Look at this artwork- the way the solid black conveys movement through the lines, the texture and shape of the piece.
The way the separate components create the whole.
What a beautiful hat…
Wait! What? You thought I was talking about the sculpture in the background? Nope! Just a hat I am crazy proud of having completed!
A friend kept borrowing another friend’s black, ribbed knit hat and I decided I would make her one. I used the brimster hat pattern but needed to alter the decrease. I swatched and the aran weight yarn I was using was perfect but the number of stitches cast on were going to make the hat too large for the recipient. Instead of casting on the original 112, I used 108 and just knit the tube to the stated length.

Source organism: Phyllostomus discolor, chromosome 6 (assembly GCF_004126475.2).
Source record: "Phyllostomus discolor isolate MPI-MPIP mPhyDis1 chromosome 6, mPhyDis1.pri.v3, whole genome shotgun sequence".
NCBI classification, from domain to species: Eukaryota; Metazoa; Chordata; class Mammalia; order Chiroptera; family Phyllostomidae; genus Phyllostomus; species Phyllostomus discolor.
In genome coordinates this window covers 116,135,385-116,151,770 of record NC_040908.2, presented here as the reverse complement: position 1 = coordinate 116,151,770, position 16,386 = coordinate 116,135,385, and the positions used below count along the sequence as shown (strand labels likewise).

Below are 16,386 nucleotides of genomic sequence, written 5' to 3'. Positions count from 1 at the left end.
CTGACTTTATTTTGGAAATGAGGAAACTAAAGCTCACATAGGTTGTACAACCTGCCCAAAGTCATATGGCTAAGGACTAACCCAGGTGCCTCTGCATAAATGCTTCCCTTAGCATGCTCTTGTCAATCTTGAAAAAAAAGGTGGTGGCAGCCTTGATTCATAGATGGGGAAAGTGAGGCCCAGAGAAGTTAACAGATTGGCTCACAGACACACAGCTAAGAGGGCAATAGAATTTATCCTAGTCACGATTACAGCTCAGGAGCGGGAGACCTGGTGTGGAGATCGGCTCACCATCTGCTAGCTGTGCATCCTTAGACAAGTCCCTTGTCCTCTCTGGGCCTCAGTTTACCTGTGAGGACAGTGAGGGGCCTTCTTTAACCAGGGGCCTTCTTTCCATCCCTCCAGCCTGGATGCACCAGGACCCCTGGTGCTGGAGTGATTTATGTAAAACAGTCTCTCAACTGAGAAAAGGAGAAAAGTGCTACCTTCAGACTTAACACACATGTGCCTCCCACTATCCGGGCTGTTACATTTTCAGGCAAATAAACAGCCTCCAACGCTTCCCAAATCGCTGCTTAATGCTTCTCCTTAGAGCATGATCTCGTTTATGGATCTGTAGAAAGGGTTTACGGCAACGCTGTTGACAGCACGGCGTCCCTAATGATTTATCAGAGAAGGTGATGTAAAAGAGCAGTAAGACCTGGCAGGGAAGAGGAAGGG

Then, since I wanted to make sure I used the same sort of decrease (using the same number of rows as the original pattern so I didn’t make it too tall), I counted how many stitches I needed to lose each row. The answer, in this case, was six. If I only decreased by six as stated, however, I would have to decrease for much longer and the hat would be taller. Since the hat was knit in the round, I couldn’t simply cut out a few stitches on the ends when calculating how to decrease with less stitches. The pattern asked that I lose “96” stitches by the end and end up with 16. It knit a few stitches and then began the decrease pattern, knitting a few at the end of the round as well. Excluding the knit at the beginning and end, it was a pattern repeat of 94 each row but I only had 92 to work with after subtracting the 16 that needed to remain. In order to lose a total of 96 stitches without lengthening it, I decreased by 8 stitches each round and it worked perfectly. The recipient loves it and has worn it constantly!